Smoothing the new issue process by spreading issuance more uniformly throughout the year and moving auctions to more effective dates might create more interest in the auction process and alleviate some of the previously mentioned supply/demand imbalances. To accomplish this, Treasury should move from 2 to 4 auctions per year including 2 new issues and 2 reopenings. Additionally, Treasury should consider aligning the IIs new issues with the quarterly refundings when interest in Treasuries is at a peak. This change could increase crossover participation from traditional Treasury participants and generally increase focus on the product.
The next question from the Treasury had to do with the calculation of the net long position (NLP) as part of the auction process and efforts by the Treasury to reduce the time between submission of auction bids and announcement of results. Currently, net long positions for Treasury auctions are calculated as of 12:30 p.m. for a 1:00 p.m. auction close, and reportable net long positions are submitted along with bids for calculation of the 35 percent award limit. Would it be feasible to have the net long position calculation computed at 1:00 p.m., but reported after the close of an auction? Effectively, bidding entities would be responsible for net long calculations relative to amounts bid, and auction awards would be based solely on amounts bid. Net long positions for purposes of the 35 percent rule would be determined after awards are made. If this approach were taken, the Treasury asked what sanctions the Committee would recommend if an entity were found to be in violation of the 35 percent rule.
Most Committee members felt that separating NLP reporting from actual auction bidding and moving the reporting point from 12:30 to 1:00 p.m., while somewhat more burdensome to the bidder, was manageable practically. It might create some unintended consequences including smaller bid to cover rates and generally weaker auction results. In recent years the dealer community has improved its ability to calculate NLP quickly and accurately and because of this most Committee members felt that moving the NLP calculation from 12:30 to 1:00 could be accomplished easily. The self policing aspect of the 35 percent rule, however, was more troubling as it shifted the burden of staying within the 35 percent limit squarely from Treasury to the bidder. In the past, a bidder could submit multiple bids in excess of the 35% rule knowing Treasury would reduce the award to be conforming. Under the self policing method, however, the bidder would be in violation once the threshold bid was awarded in auction. To avoid this situation bidders would almost certainly place fewer auction bids leading to smaller bid/cover ratios and possibly to weaker auction results. The Committee felt strongly that any benefits to Treasury afforded by quicker turnaround time in these situations should be weighed against the potential for weaker auction results.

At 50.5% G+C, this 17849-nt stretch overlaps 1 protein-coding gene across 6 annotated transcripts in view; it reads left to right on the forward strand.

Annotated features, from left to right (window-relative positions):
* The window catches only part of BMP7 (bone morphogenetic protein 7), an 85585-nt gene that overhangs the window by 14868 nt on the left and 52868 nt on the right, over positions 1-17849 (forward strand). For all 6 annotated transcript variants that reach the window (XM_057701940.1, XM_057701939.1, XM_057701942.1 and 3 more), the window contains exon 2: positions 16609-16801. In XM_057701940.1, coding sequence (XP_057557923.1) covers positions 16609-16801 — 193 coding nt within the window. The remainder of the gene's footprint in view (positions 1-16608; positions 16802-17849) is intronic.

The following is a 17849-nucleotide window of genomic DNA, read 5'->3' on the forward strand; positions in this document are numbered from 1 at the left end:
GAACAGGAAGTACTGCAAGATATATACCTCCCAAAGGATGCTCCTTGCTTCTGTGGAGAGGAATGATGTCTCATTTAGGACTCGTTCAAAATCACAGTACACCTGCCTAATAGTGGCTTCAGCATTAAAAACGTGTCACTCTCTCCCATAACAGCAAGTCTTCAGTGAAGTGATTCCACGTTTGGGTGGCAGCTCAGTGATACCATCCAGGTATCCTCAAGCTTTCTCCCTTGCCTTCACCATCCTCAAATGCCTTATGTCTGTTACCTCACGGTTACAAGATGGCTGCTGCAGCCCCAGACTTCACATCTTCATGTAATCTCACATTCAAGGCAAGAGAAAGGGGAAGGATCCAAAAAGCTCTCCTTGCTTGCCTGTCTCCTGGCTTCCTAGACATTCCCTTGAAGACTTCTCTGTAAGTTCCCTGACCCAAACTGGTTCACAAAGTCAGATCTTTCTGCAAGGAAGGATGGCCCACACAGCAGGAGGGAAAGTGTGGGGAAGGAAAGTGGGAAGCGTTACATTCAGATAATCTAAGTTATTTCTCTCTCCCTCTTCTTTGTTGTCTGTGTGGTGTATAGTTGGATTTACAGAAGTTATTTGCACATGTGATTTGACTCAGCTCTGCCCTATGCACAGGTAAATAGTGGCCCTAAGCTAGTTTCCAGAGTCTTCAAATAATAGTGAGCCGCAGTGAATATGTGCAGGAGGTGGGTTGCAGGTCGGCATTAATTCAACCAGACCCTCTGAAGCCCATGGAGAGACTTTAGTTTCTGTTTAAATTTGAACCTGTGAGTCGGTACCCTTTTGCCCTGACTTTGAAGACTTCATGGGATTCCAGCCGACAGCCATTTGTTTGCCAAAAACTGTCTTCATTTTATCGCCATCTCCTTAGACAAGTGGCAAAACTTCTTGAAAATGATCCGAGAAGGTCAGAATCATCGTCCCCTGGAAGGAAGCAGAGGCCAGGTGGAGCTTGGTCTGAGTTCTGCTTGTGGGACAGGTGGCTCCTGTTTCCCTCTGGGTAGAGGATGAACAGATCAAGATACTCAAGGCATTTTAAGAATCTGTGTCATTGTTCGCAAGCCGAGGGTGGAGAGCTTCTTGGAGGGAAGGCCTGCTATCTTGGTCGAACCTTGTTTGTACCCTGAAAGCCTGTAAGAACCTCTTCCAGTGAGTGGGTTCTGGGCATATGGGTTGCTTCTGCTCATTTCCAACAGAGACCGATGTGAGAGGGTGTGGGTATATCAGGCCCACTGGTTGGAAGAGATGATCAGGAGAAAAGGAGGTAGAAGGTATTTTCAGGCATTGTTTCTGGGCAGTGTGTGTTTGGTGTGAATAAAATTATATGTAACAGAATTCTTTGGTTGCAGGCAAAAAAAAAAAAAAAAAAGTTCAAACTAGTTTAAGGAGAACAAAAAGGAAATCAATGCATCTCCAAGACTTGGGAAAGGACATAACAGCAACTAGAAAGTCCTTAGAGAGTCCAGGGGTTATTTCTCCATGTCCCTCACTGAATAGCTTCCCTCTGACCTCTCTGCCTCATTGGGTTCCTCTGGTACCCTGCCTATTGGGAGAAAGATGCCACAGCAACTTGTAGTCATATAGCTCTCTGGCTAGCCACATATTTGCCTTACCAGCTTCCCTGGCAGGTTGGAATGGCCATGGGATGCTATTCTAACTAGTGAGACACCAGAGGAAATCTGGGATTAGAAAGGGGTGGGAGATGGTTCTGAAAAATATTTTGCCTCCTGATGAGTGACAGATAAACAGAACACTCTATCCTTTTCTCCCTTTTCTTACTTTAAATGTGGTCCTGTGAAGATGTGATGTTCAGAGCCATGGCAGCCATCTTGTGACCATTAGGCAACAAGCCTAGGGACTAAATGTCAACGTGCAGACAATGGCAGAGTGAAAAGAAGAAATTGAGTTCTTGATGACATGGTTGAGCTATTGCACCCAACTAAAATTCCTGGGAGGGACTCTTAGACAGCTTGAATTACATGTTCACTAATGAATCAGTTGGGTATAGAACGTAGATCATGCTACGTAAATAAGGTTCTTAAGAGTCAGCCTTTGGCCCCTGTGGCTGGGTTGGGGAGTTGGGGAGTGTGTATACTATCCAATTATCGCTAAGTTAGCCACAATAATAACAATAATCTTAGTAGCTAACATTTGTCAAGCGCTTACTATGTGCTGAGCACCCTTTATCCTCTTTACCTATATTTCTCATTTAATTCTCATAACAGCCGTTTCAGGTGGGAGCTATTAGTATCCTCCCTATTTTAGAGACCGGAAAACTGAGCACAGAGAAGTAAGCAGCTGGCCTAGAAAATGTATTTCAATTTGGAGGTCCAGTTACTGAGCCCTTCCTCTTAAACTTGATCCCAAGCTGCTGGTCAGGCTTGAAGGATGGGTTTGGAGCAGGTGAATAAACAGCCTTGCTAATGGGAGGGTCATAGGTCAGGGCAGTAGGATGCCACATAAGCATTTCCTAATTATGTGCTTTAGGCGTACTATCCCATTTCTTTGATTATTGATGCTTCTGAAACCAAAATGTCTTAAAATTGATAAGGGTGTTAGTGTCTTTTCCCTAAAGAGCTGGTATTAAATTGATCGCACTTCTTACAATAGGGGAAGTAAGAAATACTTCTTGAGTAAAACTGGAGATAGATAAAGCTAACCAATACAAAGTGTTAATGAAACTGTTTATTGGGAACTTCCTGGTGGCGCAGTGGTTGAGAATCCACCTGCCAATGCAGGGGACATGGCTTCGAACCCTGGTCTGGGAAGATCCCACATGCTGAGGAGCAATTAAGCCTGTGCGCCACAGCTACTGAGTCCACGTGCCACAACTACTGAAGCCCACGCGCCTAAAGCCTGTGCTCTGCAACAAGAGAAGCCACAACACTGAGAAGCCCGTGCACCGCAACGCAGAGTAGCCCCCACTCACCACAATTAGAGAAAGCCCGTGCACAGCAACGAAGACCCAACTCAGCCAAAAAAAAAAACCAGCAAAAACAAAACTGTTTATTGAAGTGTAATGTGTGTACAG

In response to the question of recommended sanctions if an entity were found to be in violation of the 35 percent rule, the strong majority of Committee members felt that current sanctions were appropriate if not onerous. Also, it was unclear whether the change in NLP reporting would lead to fewer or more violations of the 35 percent rule. Treasury could adjust sanctions in the future if material violations of the 35 percent rule increased.
Finally, the Committee felt that improving the electronic capabilities of the auction platform could both improve Treasury auction turnaround and increase investor participation in the auction. For instance, if a bidder were able to check all auction inputs electronically prior to submission, errors would be kept to a minimum while customer participation remained high and auction turnaround quick.
The Treasury asked for the Committee's recommendation on the composition of financing in 5- and 10-year notes to refund $4.1 billion of privately held bonds maturing on February 15, the composition of marketable financing for the remainder of the January-March quarter, and the composition of the marketable financing for the April-June quarter.
The Committee recommends a $15 billion reopening of the outstanding 5-year note due November 15, 2006 and a new $13 billion 10-year note due February 15, 2012. For the remainder of the quarter the Committee recommends a $25 billion 2-year note to be auctioned on February 27. The Committee does not recommend any cash management bills, projecting that the funding that would normally take place in cash management bills will be accomplished by increasing the size of 4-week bills to a high of $23 billion in mid-March as shown in the attached table.
For the April-June quarter, the Committee's recommended financing is contained in the attached table. However, three salient features of the recommendation are worthy of note.
First, the Committee suggests an $18 billion new issue of 5-year notes, to be auctioned on May 7. This larger initial size for the 5-year is consistent with the Committee's October 30 recommendation that the initial issue size for 5-year notes should be larger relative to the reopening so that more securities are available for hedging purposes during the initial three months when the issue's usefulness as a hedge is at its best.
Next, the financing plan for April-June includes a $3 billion reopening of the January inflation indexed 10-year. Committee members believe that making the indexed security part of the refunding would call attention to the issue and would enhance somewhat the development of the indexed market. Some members believed $3 billion was too small an issue size, even for a reopening. However, the majority believed the amount was a good starting point if the Treasury decides to include indexed securities in all four refundings.
Finally, the Committee recommendation for the April-June period includes a $12 billion (approximately $9 billion par amount) purchase of outstanding long-term bonds by the Treasury, concentrated in the period of maximum Treasury cash balances, approximately April 17 to May 15, consistent with the earlier discussion of buybacks in this report. Some members believed $12 billion was too large an amount for repurchases in a one-month period, but the majority believed the market could accommodate the repurchase. Also, a few members advocated that repurchases be spread throughout the year. However, the majority felt the market would be skeptical of the Treasury's motivation for such a policy while the government is running deficits and, as a result, advocated concentrating the purchase during periods of large, excess cash balances.
Respectfully submitted,
James R. Capra, Chairman
Timothy W. Jay, Vice Chairman